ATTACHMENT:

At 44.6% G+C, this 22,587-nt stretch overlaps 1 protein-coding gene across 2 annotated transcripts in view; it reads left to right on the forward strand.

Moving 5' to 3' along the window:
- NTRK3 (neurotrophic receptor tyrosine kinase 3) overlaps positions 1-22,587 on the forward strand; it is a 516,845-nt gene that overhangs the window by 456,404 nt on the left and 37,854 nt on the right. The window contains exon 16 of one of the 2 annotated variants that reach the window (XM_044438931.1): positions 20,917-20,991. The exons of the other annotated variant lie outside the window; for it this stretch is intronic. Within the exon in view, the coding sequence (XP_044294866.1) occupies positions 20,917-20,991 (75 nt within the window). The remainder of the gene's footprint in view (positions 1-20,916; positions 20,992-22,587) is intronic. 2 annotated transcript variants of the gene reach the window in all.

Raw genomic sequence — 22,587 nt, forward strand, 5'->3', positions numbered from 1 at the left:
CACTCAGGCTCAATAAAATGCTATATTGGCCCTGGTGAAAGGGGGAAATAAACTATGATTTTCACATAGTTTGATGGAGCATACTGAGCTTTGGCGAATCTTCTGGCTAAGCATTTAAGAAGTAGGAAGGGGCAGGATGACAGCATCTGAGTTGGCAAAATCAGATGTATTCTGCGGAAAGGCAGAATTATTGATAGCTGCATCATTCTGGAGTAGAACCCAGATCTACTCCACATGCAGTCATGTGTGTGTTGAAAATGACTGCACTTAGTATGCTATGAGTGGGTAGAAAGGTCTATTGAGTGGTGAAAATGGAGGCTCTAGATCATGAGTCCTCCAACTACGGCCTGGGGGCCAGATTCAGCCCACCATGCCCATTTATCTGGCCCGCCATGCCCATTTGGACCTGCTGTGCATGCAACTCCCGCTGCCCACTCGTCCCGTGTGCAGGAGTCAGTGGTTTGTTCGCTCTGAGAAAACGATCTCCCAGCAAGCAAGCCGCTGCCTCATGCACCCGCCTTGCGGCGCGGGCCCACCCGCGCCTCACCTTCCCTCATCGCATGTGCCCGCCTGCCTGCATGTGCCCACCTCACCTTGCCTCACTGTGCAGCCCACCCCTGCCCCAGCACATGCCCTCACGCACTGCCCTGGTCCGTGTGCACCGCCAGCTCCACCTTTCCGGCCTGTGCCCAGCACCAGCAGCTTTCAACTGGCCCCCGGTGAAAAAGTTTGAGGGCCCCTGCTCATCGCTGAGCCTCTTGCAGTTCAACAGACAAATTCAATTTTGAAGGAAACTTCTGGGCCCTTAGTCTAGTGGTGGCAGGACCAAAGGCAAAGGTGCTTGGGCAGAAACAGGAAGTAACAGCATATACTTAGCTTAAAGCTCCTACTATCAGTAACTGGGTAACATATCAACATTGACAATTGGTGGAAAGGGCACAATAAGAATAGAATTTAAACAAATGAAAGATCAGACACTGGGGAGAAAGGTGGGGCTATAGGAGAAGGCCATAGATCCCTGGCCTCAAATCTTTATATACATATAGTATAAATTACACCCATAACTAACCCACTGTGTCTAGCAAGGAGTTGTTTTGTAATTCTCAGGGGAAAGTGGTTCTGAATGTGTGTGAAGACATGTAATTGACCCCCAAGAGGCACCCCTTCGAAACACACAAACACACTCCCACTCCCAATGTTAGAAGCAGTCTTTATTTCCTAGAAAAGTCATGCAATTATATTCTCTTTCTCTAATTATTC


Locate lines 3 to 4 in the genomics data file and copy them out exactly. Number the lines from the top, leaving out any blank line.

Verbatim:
- NTRK3 (neurotrophic receptor tyrosine kinase 3) overlaps positions 1-22,587 on the forward strand; it is a 516,845-nt gene that overhangs the window by 456,404 nt on the left and 37,854 nt on the right. The window contains exon 16 of one of the 2 annotated variants that reach the window (XM_044438931.1): positions 20,917-20,991. The exons of the other annotated variant lie outside the window; for it this stretch is intronic. Within the exon in view, the coding sequence (XP_044294866.1) occupies positions 20,917-20,991 (75 nt within the window). The remainder of the gene's footprint in view (positions 1-20,916; positions 20,992-22,587) is intronic. 2 annotated transcript variants of the gene reach the window in all.

Raw genomic sequence — 22,587 nt, forward strand, 5'->3', positions numbered from 1 at the left: